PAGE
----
Perhaps the world’s premiere avant-gardist on her instrument, Susan Alcorn has taken the steel guitar far beyond its traditional role in country and western swing music. Well-known among steel players for her virtuosity and authenticity in a traditional context, Susan Alcorn first paid her dues in Texas country & western bands. Soon she began to expand the vocabulary of her instrument through her study of modern classical music (Olivier Messiaen and Krystof Penderecki), avant-garde jazz (John Coltrane and Ornette Coleman), and world music (Indian rags, South American songs, and gamelan orchestra). As a composer, Alcorn has proven to be visionary. Her
pieces reveal the complexity of her instrument and her musical experience, while never straying from a very direct, intense, and personal musical expression. Alcorn recently moved to Baltimore from Houston. For more information on Susan Alcorn, go to
http://www.susanalcorn.com.

This concert is part of Nameless Sound’s Andrew Mark Ladd Memorial Concert Series.

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AMN Best of 2008

Well, here it is, another best of list that you probably should not take too seriously. The top ten of 2008 along with a pile of runners up.

Top Ten:

Stephen Haynes / Taylor Ho Bynum – Double Trio
Jacob Fred Jazz Odyssey – Lil Tae Rides Again
William Parker – Double Sunrise Over Neptune
Anthony Braxton – Quartet (Moscow) 2008
Daniel Carter – Chinatown
Mary Halvorson – Dragon’s Head
William Parker Quartet – Petit Oiseau
Vladimir Bozar n Ze Sheraf Orkestar – Universal Sprache
John Zorn / Lou Reed / Laurie Anderson – The Stone: Issue Three
Steve Swell / Rivers of Sound Ensemble – News from the Mystic Auricle

The Rest:

Bang on a Can – Brian Eno: Music for Airports Live
Beat Circus – Dreamland
James Blackshaw – Litany of Echoes
Box – Studio 1
Rob Brown – Crown Trunk Root Funk
Copperhead Trio – Labyrinths
Cynic – Traced in Air
Bill Dixon – Bill Dixon with Exploding Star Orchestra
Harris Eisenstadt – Guewel
The Empty Cage Quartet – Stratostrophic
Fulminate Trio – Fulminate Trio
Jeff Gauthier / Goatette – House of Return
Frode Gjerstad – A Sound Sight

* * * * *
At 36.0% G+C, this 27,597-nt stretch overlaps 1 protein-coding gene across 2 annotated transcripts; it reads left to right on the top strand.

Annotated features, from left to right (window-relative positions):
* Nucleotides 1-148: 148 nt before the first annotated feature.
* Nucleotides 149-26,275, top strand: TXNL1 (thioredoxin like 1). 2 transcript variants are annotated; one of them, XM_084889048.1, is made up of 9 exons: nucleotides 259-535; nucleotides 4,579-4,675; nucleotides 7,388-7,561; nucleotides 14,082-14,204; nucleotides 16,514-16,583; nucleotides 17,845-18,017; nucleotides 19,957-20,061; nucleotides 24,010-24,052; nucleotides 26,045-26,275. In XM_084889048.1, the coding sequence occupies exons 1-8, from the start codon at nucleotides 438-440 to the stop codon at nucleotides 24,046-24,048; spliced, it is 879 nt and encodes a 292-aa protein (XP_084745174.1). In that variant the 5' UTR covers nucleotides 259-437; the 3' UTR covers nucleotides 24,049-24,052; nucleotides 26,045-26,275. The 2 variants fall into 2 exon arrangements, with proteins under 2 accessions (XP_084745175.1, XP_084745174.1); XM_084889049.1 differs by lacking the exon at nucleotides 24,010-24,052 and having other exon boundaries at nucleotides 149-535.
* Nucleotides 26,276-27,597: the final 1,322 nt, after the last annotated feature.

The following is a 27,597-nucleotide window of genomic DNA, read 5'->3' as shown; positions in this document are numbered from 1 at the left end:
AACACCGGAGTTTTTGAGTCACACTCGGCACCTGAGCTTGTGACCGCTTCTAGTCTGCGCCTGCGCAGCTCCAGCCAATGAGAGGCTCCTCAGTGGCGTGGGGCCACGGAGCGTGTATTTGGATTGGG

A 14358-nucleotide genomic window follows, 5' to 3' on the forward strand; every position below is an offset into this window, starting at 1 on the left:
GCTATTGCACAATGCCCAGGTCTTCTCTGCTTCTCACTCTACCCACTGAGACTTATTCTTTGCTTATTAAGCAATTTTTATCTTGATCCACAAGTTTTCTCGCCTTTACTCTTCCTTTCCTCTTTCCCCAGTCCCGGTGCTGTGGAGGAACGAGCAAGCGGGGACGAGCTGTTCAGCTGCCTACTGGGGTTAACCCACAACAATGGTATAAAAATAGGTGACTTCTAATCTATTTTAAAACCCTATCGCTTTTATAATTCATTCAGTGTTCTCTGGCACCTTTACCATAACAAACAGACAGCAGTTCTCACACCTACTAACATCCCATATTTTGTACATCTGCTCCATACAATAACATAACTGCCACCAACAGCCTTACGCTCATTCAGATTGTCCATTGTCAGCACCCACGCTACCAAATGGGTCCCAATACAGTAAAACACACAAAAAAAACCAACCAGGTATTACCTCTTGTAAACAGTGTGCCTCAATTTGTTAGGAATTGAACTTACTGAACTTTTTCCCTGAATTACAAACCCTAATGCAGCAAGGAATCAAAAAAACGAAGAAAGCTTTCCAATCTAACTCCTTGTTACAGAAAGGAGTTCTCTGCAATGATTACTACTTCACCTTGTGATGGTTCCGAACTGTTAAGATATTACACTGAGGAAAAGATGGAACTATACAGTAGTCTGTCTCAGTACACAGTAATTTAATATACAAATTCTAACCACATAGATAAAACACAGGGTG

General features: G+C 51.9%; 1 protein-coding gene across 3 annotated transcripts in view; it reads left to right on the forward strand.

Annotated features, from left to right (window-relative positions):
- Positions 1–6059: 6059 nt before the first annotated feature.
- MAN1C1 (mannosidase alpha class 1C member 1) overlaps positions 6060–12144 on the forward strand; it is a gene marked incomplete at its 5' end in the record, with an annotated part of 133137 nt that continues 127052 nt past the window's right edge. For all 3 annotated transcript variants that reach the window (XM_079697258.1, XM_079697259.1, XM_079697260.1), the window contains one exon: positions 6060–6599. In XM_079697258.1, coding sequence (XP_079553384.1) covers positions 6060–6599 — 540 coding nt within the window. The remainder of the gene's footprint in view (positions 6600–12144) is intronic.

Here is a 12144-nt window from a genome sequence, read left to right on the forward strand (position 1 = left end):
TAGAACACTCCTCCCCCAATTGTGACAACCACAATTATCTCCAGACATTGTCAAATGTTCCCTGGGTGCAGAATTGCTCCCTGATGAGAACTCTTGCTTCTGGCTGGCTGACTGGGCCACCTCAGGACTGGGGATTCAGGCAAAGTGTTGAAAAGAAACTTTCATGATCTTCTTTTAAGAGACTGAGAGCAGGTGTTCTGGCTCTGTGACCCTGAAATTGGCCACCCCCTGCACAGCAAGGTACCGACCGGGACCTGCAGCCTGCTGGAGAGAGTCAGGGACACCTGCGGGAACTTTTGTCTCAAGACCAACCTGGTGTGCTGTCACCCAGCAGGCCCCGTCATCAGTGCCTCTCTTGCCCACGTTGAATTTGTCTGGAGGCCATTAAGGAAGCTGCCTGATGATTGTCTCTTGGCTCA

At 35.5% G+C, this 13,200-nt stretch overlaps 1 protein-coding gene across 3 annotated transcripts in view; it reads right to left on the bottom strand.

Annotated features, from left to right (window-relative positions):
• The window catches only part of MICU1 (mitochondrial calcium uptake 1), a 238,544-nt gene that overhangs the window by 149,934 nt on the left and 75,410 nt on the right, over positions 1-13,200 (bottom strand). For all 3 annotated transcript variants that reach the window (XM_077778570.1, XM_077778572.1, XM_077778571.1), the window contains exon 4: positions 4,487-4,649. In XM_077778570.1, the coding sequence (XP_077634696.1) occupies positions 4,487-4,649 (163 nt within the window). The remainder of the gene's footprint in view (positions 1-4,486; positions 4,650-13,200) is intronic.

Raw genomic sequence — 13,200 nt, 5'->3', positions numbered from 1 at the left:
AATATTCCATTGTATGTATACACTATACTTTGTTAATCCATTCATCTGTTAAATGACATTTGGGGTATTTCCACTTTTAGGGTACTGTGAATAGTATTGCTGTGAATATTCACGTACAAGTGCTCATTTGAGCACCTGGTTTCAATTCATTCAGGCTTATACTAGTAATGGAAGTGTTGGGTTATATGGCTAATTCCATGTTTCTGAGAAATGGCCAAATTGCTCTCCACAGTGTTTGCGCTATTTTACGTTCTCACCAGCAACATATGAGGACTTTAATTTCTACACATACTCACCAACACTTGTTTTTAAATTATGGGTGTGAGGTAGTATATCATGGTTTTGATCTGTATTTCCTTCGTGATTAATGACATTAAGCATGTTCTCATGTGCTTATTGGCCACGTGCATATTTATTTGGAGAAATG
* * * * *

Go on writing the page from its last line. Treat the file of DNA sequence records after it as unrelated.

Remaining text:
Dominique Grimaud – Les Quatre Directions
I Heart Lung – Interoceans
Peggy Lee Band – New Code
Daniel Levin – Fuhuffah
Byron Metcalf / Mark Seelig / Steve Roach – Nada Terma
Szilárd Mezei – As You
David Parsons – Surya
Rob Price – I Really Do Not See the Signal
Kurt Rosenwinkel – The Remedy – Live at the Village Vanguard
Stray Ghost – Losthilde
The Thing – Now and Forever
Stevan Kovacs Tickmayer – Cold Peace Counterpoints
Yitzhak Yedid – Oud, Bass, Piano Trio

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Stockhausen, Ligeti, Cage and Berio at the Walt Disney Concert Hall

Walt Disney Concert Hall
Image by sheilaellen via Flickr

This modern classical performance is reviewed.

Tuesday night the L.A. Philharmonic’s Green Umbrella series brought works by three acknowledged masters of post-WWII avant-garde music (and one fantastic runner up) to the Walt Disney Concert Hall. Most of these pieces were older than your dad, and their influence on all the greats of modern music, including everybody from Philip Glass to Radiohead to Brian Eno to the Beatles, is an established fact. Yet hearing these composers in the squeaky-clean Disney Hall felt like seeing a whore in church.

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Frith’s To Sail To Sail Reviewed

From the Chattanooga Pulse:

Over 40 years, Fred Frith has had a mind-bogglingly fruitful musical career as a multi-instrumentalist, being a member of revered art-rock bands Henry Cow and Art Bears, the avant-garde power trio Massacre, and the multi-tasking improv trio Skeleton Crew. Best known for his guitar playing, he’s sought by many for his impressive chops and imagination to match, and Frith has played with everyone from Brian Eno to Richard Thompson to John Zorn to the Residents; it’s a career so remarkable that a documentary, Step Across the Border from 1990, was made about him. Frith’s latest solo album,

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DMG Newsletter November 21st, 2008

Hector Zazou
Image via Wikipedia

From DMG:

John Brackett’s book on John Zorn! David Byrne/Brian Eno together again! Zorn Film 22! J Spaceman/Matt Shipp! Charles Gayle 3 live 2007! Tamura/Fujii duet and Satoko Fuji NY Orchestra! Gebhard Ullman‘s Basement Research! A new Umezu Kiki Band CD! Herb Robertson MacroQuarktet!

Wu Fei! Peggy Lee! McCauley/Cline/Jenkins! John Esposito! John Escreet! Drumbo! Kaufmann/Dresser Eisenstadt! Christian Fennesz! Dave Fox/Bruce Eisenbeil! Hector Zazou! Xenakis! Chrome! Glass! Cage! Tyranny! …. Super-Rare vinyl Rarities! …and much more!